Earlier this month, the group said it had killed four aid workers it had abducted in north-eastern Nigeria.
Last year, Iswap killed two midwives it had previously taken hostage.
video https://www.bbc.co.uk/news/world-africa-50924266 (design)
It is also active in neighbouring countries, including Burkina Faso, Cameroon, Chad, Niger and Mali.
Dozens of hostages still being held
Ishaq Khalid, BBC News, Abuja
The video once again highlights the brutal tactics of Iswap, while the timing of the release - over the Christmas period - is also designed to get maximum attention.
This video may be intended to increase tension between Christians and Muslims in Nigeria, as well as put more pressure on the government to respond to their demands, says security analyst Kabiru Adamu.
Earlier this month, the group released a video of the captives, appealing to the Nigerian authorities and the Christian Association of Nigeria (CAN) to intervene.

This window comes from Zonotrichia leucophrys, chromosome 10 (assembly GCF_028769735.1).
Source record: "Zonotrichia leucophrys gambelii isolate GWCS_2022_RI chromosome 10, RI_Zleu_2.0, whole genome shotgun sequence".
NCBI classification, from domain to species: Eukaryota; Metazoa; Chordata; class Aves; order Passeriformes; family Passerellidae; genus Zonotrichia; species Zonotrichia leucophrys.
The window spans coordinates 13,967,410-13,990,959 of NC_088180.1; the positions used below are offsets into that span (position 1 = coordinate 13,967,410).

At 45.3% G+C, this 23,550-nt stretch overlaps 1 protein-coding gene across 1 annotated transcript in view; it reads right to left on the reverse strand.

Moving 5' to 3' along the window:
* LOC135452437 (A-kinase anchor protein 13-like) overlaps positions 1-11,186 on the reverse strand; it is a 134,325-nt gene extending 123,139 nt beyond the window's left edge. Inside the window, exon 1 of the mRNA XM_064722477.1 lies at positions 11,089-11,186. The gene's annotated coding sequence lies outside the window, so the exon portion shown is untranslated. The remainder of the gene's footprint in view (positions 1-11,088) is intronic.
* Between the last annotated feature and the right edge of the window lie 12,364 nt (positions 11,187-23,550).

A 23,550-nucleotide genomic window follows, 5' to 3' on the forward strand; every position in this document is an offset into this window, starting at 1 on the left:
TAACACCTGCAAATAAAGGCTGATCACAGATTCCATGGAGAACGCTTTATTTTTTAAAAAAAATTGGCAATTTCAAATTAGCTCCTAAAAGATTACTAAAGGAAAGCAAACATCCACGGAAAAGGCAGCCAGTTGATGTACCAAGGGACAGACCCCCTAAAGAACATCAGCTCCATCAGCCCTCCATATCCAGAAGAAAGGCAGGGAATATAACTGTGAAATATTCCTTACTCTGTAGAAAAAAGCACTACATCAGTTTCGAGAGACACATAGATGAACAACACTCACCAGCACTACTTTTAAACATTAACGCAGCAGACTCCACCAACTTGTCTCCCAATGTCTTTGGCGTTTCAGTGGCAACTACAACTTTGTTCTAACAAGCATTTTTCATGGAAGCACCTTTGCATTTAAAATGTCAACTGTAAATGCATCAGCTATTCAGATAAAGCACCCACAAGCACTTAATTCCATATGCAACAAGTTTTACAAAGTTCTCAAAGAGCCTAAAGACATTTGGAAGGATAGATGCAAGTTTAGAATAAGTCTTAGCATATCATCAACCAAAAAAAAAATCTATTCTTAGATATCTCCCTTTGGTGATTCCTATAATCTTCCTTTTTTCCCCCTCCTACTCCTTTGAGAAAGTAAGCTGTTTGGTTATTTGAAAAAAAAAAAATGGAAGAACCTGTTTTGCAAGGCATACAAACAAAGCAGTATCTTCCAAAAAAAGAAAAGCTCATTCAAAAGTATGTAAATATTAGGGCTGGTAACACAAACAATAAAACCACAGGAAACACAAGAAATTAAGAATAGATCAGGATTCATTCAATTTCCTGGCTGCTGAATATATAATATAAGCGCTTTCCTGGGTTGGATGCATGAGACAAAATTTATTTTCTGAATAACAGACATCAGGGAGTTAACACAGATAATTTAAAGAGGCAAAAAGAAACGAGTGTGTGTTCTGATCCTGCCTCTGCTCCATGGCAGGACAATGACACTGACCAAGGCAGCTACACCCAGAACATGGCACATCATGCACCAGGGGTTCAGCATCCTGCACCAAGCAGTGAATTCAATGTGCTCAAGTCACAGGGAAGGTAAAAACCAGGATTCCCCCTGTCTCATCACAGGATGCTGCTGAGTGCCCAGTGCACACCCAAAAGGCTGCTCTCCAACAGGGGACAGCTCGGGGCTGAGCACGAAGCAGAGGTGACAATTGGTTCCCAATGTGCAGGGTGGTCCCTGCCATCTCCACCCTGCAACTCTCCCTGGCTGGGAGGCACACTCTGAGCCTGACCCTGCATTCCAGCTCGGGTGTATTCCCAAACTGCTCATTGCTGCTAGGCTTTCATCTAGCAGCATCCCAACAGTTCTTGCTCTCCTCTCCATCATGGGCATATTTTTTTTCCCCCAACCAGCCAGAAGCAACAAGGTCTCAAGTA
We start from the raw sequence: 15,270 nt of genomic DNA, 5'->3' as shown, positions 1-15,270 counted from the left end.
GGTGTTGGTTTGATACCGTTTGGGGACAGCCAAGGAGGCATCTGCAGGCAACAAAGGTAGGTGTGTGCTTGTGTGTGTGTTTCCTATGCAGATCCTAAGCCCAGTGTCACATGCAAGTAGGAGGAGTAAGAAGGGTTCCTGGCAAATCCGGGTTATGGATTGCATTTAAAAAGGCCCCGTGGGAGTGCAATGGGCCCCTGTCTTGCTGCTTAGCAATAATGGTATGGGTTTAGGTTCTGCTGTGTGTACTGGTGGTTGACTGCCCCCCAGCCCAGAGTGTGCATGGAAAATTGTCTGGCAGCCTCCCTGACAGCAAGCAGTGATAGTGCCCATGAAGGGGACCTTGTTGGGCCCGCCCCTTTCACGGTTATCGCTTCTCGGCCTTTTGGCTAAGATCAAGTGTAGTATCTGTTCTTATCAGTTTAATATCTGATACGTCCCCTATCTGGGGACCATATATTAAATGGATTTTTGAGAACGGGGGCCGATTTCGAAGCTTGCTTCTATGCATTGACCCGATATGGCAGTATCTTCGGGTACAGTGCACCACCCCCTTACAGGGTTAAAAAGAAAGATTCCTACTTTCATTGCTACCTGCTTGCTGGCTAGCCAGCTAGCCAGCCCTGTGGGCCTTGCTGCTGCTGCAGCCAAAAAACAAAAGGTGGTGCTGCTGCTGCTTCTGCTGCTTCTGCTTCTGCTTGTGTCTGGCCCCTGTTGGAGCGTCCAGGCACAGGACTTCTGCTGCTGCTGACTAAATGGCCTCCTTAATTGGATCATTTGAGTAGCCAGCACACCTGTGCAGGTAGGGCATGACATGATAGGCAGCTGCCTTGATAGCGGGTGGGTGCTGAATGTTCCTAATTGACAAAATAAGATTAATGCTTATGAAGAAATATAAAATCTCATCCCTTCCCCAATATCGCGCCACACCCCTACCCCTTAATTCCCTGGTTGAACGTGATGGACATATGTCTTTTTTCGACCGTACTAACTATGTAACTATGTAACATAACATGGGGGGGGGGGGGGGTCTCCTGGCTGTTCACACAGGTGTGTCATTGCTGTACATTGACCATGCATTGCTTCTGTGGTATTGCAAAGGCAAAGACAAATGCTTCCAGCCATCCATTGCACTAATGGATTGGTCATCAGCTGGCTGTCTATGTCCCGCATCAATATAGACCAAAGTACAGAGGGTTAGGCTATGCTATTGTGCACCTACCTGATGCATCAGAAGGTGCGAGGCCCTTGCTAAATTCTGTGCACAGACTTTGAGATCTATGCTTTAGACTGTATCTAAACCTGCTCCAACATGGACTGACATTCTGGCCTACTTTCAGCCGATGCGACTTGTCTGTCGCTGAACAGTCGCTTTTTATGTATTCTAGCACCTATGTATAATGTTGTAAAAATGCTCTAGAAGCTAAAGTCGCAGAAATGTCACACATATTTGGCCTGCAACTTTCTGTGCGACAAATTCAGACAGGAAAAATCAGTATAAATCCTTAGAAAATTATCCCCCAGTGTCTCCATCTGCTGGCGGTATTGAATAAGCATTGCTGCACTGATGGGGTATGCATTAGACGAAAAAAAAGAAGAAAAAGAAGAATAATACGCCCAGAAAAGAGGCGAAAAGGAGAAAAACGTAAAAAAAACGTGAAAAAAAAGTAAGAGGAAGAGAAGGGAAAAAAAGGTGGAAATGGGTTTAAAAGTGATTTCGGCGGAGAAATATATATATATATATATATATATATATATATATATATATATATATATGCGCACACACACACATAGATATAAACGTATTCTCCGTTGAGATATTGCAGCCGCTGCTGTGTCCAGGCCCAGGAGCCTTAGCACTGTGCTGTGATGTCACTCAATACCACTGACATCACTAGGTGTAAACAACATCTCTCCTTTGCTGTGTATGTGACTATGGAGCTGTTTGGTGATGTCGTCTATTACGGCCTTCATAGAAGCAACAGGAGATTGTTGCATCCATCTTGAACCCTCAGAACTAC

Iswap has used hostage-taking as a bargaining tool - either for ransom or in exchange for their arrested members, although the authorities have never confirmed carrying out a prisoner swap.
The militant group has previously killed a number of hostages, including members of the security forces and aid workers but this is the largest group to be killed at one time.
It is not clear how many captives Iswap is currently holding in Nigeria, but there are believed to be dozens - mainly security forces, aid workers and those perceived to be associated with government institutions.
source / BBC